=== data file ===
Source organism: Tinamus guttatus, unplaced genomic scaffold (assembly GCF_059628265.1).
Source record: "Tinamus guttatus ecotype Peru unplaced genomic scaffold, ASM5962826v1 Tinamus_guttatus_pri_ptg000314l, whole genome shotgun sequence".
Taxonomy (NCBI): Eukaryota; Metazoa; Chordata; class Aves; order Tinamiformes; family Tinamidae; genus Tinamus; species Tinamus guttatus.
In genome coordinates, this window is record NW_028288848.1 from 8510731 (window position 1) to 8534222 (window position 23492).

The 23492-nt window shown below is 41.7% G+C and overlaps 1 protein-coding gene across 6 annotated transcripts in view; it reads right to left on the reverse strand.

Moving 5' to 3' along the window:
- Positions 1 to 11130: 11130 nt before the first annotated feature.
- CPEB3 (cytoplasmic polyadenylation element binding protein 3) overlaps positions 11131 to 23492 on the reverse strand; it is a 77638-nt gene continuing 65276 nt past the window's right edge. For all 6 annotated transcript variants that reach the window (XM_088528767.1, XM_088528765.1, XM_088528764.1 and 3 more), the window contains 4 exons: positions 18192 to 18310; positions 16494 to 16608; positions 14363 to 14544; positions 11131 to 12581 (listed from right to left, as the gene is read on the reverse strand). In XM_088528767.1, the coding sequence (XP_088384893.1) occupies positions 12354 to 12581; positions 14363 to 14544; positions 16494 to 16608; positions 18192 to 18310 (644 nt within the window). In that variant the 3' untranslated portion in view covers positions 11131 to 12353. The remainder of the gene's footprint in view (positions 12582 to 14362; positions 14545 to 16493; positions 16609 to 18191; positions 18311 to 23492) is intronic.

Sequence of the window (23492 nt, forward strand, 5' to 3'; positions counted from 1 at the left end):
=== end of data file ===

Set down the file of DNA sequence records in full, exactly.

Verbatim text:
Source organism: Tinamus guttatus, unplaced genomic scaffold (assembly GCF_059628265.1).
Source record: "Tinamus guttatus ecotype Peru unplaced genomic scaffold, ASM5962826v1 Tinamus_guttatus_pri_ptg000314l, whole genome shotgun sequence".
Taxonomy (NCBI): Eukaryota; Metazoa; Chordata; class Aves; order Tinamiformes; family Tinamidae; genus Tinamus; species Tinamus guttatus.
In genome coordinates, this window is record NW_028288848.1 from 8510731 (window position 1) to 8534222 (window position 23492).

The 23492-nt window shown below is 41.7% G+C and overlaps 1 protein-coding gene across 6 annotated transcripts in view; it reads right to left on the reverse strand.

Moving 5' to 3' along the window:
- Positions 1 to 11130: 11130 nt before the first annotated feature.
- CPEB3 (cytoplasmic polyadenylation element binding protein 3) overlaps positions 11131 to 23492 on the reverse strand; it is a 77638-nt gene continuing 65276 nt past the window's right edge. For all 6 annotated transcript variants that reach the window (XM_088528767.1, XM_088528765.1, XM_088528764.1 and 3 more), the window contains 4 exons: positions 18192 to 18310; positions 16494 to 16608; positions 14363 to 14544; positions 11131 to 12581 (listed from right to left, as the gene is read on the reverse strand). In XM_088528767.1, the coding sequence (XP_088384893.1) occupies positions 12354 to 12581; positions 14363 to 14544; positions 16494 to 16608; positions 18192 to 18310 (644 nt within the window). In that variant the 3' untranslated portion in view covers positions 11131 to 12353. The remainder of the gene's footprint in view (positions 12582 to 14362; positions 14545 to 16493; positions 16609 to 18191; positions 18311 to 23492) is intronic.

Sequence of the window (23492 nt, forward strand, 5' to 3'; positions counted from 1 at the left end):